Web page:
One Tampa Bay News Channel 8 anchor put it best at the top of the newscast: “Here we go again.”
As Hurricane Frances makes its way toward the east coast of Florida, communities still recovering from Hurricane Charley may have to board up again. It’s a devastating blow to those in the Central Florida area who can’t bear to lose anything else.
Some forecasters have said Charley was merely a warm-up for Frances, adding that the impending hurricane has the potential to be worse than Andrew. The state learned all too well that you can’t predict Mother Nature. And since Charley spared Tampa and tore up homes and land in communities east of the Bay area, more importance has been placed on the “cone,” that wide range that meteorologists say the path of the storm could take.
Fortunately, the public responded well when Charley came through less than a month ago. When evacuation orders went out, most people listened. Pinellas County alone saw the largest evacuation in its history, with more than 300,000 people leaving their homes. Though Charley took a last-minute detour, few people complained about the inconvenience.
The last time a major hurricane hit Tampa Bay directly was in 1921. Most people in Tampa today weren’t around then to witness the destruction; so, hurricane forecasters worried that Tampa Bay residents would suffer from hurricane amnesia. But people listened. They bought every bottle of water within miles, pumped every last gallon of gas, and turned the Howard Frankland Bridge into a parking lot during evacuation.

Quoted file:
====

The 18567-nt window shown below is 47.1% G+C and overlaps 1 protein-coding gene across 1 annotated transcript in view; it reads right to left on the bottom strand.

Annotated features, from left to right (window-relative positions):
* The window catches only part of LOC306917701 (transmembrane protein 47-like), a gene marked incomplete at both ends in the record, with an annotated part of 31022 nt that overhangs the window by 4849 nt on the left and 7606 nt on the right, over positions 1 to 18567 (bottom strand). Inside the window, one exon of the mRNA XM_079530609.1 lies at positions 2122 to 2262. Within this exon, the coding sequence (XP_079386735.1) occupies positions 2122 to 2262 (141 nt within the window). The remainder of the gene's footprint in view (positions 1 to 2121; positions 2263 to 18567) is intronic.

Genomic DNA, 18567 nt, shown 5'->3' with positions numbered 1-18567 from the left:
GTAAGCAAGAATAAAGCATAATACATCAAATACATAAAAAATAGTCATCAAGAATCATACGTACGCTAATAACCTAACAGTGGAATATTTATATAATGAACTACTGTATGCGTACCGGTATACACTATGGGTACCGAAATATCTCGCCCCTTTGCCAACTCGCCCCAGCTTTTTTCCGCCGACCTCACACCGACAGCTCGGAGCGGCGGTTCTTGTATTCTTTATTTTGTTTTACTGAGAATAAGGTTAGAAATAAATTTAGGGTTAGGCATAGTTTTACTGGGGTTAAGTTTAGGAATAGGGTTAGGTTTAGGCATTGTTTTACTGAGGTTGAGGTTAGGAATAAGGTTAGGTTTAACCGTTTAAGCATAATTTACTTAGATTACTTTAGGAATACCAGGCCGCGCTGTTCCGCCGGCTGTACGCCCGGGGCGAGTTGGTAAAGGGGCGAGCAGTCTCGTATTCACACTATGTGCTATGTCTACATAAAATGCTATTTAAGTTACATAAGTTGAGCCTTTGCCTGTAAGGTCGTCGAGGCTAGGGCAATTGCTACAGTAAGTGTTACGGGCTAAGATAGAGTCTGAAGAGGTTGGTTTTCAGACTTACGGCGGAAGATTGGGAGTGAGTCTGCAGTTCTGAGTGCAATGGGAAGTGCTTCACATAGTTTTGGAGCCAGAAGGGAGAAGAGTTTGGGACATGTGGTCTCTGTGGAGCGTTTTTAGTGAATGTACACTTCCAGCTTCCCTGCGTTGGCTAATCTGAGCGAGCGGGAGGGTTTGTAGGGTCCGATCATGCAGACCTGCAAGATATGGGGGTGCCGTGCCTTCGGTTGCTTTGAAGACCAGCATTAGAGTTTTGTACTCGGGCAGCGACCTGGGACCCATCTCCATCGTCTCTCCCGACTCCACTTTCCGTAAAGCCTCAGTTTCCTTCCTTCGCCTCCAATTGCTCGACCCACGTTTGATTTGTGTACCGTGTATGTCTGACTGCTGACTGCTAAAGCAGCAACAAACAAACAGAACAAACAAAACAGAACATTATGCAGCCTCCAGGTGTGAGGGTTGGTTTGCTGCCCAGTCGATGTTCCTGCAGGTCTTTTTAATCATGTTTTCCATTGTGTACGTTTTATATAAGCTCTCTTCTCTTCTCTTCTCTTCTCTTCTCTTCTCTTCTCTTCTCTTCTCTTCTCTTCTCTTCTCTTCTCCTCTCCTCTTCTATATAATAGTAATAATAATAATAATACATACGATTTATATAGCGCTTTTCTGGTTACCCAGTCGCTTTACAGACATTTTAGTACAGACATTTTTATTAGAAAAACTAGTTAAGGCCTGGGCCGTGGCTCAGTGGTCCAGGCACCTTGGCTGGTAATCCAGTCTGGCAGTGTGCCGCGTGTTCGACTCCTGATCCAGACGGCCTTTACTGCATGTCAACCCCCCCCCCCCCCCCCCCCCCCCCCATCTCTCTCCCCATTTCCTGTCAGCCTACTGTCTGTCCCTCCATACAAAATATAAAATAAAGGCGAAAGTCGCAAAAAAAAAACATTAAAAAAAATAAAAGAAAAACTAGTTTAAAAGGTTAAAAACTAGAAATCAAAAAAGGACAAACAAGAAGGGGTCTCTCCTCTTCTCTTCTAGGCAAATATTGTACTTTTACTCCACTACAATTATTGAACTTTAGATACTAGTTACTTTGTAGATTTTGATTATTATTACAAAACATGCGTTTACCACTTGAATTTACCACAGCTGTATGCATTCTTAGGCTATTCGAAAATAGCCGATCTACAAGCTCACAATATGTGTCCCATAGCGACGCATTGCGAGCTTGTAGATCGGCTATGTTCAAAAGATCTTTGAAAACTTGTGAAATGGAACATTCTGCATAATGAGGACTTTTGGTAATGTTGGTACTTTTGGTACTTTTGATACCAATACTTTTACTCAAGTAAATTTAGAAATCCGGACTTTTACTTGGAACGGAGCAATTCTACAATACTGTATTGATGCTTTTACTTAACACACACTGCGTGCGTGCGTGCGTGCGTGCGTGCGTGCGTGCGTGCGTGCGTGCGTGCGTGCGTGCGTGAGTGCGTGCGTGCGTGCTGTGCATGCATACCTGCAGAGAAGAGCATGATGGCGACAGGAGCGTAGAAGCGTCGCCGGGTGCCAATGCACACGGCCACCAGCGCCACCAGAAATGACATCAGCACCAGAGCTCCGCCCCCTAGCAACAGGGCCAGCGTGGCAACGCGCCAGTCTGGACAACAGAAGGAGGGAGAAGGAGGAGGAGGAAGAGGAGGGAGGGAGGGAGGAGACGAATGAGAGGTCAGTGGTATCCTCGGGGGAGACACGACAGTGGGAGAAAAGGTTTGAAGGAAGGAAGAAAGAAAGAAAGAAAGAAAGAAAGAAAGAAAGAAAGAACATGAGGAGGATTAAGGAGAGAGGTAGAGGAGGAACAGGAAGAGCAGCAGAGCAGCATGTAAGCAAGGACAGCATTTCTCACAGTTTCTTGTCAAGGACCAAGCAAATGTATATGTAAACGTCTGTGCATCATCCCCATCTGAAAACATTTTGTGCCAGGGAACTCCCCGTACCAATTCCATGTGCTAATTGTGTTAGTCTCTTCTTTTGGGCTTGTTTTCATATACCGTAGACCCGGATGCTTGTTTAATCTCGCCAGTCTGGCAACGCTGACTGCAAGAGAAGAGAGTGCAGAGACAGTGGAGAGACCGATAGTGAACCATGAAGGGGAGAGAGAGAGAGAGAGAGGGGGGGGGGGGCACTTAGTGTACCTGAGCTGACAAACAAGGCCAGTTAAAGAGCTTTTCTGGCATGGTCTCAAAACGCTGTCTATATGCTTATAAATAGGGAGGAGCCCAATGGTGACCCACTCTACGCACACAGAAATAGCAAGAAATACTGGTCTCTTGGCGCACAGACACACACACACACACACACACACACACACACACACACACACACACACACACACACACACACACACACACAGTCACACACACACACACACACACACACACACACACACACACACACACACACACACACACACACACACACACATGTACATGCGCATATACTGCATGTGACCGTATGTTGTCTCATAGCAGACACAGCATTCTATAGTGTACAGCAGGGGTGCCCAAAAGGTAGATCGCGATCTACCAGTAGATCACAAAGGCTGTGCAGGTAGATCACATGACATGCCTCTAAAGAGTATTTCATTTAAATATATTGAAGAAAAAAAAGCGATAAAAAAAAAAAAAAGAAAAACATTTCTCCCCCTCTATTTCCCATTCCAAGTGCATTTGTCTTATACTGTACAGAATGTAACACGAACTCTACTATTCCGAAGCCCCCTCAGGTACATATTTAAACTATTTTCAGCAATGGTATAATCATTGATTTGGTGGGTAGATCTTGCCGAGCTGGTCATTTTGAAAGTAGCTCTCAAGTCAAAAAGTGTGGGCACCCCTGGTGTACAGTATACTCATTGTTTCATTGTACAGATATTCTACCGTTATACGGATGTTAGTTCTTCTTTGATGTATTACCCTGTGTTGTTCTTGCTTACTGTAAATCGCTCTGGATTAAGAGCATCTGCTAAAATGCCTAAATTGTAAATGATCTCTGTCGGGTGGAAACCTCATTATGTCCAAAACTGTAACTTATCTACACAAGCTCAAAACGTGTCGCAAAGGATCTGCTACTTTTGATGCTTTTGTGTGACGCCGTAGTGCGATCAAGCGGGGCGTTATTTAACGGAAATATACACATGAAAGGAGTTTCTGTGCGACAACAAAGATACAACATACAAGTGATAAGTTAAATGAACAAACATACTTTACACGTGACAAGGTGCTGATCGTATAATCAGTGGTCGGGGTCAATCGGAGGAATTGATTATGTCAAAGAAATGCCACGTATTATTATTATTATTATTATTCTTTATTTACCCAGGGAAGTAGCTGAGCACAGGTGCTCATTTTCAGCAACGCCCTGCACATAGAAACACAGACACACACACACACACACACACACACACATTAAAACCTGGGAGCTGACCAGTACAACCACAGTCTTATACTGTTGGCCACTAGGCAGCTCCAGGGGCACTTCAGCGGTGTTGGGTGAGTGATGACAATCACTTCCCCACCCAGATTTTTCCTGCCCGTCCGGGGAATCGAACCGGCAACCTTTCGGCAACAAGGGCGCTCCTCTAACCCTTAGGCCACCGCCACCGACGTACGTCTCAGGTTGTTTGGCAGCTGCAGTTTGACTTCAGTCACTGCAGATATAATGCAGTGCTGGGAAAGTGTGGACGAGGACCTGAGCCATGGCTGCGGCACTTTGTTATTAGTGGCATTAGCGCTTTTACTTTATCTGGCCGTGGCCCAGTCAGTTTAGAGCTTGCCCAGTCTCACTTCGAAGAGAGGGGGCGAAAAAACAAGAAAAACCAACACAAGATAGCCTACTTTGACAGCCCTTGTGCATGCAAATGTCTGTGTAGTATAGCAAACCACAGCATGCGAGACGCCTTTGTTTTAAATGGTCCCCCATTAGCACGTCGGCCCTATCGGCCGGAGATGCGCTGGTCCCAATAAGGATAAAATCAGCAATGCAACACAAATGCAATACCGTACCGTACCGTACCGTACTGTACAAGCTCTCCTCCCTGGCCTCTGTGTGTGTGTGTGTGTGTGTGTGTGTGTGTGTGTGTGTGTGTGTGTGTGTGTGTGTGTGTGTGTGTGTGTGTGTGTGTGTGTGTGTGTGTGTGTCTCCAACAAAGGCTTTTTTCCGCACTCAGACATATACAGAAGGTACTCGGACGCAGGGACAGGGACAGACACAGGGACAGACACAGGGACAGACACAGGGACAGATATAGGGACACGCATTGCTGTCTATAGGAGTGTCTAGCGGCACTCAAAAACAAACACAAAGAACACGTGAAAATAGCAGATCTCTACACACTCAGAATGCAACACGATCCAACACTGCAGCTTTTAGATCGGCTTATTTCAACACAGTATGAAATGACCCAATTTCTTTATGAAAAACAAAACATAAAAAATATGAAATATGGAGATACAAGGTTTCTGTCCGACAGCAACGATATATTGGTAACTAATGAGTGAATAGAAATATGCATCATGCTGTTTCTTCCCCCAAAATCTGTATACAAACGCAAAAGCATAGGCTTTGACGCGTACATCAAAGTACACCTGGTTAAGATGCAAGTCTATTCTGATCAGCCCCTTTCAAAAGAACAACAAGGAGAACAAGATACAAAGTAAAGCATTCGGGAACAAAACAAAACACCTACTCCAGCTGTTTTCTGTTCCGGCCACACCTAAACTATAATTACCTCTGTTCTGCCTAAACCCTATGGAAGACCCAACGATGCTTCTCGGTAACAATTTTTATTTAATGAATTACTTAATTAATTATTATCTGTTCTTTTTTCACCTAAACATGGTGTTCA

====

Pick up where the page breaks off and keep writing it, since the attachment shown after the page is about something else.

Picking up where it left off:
Counties along the East Coast have already started issuing evacuation times for Frances. Gov. Jeb Bush declared a state of emergency for all of Florida, Wednesday night.
That means, depending on the storm’s ultimate path, Tampa Bay could turn into a place of refuge.
Let’s hope Frances doesn’t play the same cruel trick that Charley did. When evacuees followed directions and headed east to outrun Charley, the hurricane followed.
We should heed the lesson and not feel as if we’re out of the path of Frances’s fury. Like our neighbors to the east, we should prepare for this hurricane. Most of you probably still have supplies from last month’s scare. Stay tuned to the most current information about the hurricane and don’t do anything that will put your life in jeopardy.
Disaster relief agencies have said they have the resources to deal with two major hurricanes like this. Time will tell if they’re right.
But one thing that struck me the most during the early days after Charley was the look on people’s faces when they saw those not affected by the tragedy show up with food and offer help in cleaning up debris. The American Red Cross has said again and again that it prefers to receive money from individuals. The agency can then buy things in bulk at a cheaper rate. Money is good. But don’t forget to give of your time, too.
Busloads of volunteers have gone to the hardest-hit counties to help trim trees and pile up metal. If the same assistance is needed after Frances, do what you can to make life a little more bearable for the victims.
The National Weather Service has predicted 12 to 15 tropical storms this year, with six to eight becoming hurricanes, and two to four of those being major — that is, category 3, 4 or 5.
Hurricane season isn’t over until the end of November. The worst could be far from over.
Kevin Graham is a former Oracle Editor in Chief. firstname.lastname@example.org